. J'EDERAL REPORTER,
"Harford County, June 3rd, 1890. "The board of directors met. Present: Richard Rees, president; John Humphrey, secretary; Benjamin Williams; and Edwin H. Webster. 1'11e president and secretary reported that they had, Qn April 19th, 1800, closed an option with Charles R. McConkey, of York county, for the sale of the whole slate quarry, fixtures, and machinery at and for the sum of$65,OOO.00,-for a con· Sideration of $2,000.00 theretofore paid in cash, $5,000.00 to be paid within 30 days from April 7th, 1800; the option to stand for six months from said 7th April, 1890, within which time $28,000.00 additional is to be paid in cash, and upon a satisfactory deed being furnished by the company a mortgage for $30,000.00 is to be given for the balance of the purchase money to run 5 years, interest at 5 per cent., payable semiannually. with right to said McConkey or his assigns to anticipate the payment of any part thereof, and If said option is not availed of all payments made to be· forfeited to the company. And that the said McConkey has since paid the said sum of $5,000.00. Upon motion of Edwin H. Webster the action of the president and secretary was ratified, and the president was directed to report the facts to the stockholders' meeting. The directors' meeting then adjourned. Richard Rees, Prest. "John Huniphrey, Secretary." "Harford County, June 3rd, 1890. annual meeting of the stockholders of the Peach Bottom Slate Company, of Harford county, was held this day at the company's office at the quarries. Benjamin Williams in the chair, and .Tohn Humphrey, secretary. The secretary and treasurer submitted the annual statement of the affairs of the company, which was directed to be recorded. The president reported that an option had been closed witb Charles R. McConkey for the sale of the whole quarry, machinery, and tools, at $65,000.00 (all other assets of the company were reserved), said option to stand for six months from April 7, 1890, and that $7,000.00 had been paid on account, all payments to be forfeited if the option is not availed of as set out In the agreement which was read to the meeting. Upon motion of Edwin H. 'Vebster the action of the directors was ratified. Upon motion, the stockholders' meeting was adjourned. "Benjamin Williams, Chairman. "John Humphrey, Secretary."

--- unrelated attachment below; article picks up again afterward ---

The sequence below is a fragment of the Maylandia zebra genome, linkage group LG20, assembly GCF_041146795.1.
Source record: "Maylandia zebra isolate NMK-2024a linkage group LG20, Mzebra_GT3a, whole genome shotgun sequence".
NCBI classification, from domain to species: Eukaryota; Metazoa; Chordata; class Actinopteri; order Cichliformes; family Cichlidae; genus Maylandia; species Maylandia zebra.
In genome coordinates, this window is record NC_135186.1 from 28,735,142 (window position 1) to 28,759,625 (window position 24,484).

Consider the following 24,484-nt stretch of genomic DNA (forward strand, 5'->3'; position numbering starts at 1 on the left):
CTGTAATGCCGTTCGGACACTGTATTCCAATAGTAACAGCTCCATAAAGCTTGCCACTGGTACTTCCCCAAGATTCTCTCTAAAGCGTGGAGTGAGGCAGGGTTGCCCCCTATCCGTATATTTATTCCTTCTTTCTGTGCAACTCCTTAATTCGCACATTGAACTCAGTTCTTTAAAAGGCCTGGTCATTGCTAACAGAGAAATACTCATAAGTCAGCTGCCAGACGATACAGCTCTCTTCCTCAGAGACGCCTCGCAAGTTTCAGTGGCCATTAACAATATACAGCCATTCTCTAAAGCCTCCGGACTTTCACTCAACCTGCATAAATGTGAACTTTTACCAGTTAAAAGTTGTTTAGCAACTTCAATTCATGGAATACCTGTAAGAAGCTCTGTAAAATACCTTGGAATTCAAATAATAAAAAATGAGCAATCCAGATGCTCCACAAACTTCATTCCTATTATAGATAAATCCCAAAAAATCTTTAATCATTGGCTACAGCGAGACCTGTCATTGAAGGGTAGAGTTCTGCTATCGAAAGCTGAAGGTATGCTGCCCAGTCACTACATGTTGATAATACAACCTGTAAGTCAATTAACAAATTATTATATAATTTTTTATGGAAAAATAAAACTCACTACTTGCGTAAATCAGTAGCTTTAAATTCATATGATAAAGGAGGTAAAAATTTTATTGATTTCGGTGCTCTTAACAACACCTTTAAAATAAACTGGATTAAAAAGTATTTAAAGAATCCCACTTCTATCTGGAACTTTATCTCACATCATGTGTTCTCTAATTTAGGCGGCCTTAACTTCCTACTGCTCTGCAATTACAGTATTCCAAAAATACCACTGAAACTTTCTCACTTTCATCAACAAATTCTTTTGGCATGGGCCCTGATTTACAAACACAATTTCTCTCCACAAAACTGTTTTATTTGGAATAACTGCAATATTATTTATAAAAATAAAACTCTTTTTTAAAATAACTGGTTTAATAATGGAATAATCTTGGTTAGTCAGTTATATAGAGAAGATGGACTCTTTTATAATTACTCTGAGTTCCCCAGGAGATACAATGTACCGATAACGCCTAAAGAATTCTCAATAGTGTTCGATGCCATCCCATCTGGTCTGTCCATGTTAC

that the company felt safe because they had $7,000 in hand, and they could forfeit that whenever they wanted to; that he did not give witness to understand at all that it had been forfeited. On the contrary, witness understood that he was anxious for :Mr. McOonkey to succeed with it; quite anxious that he should succeed in organizing a company that could pay up the balance of the money. Plain· tiff then offered the minute book of the defendant and read therefrom the following minutes: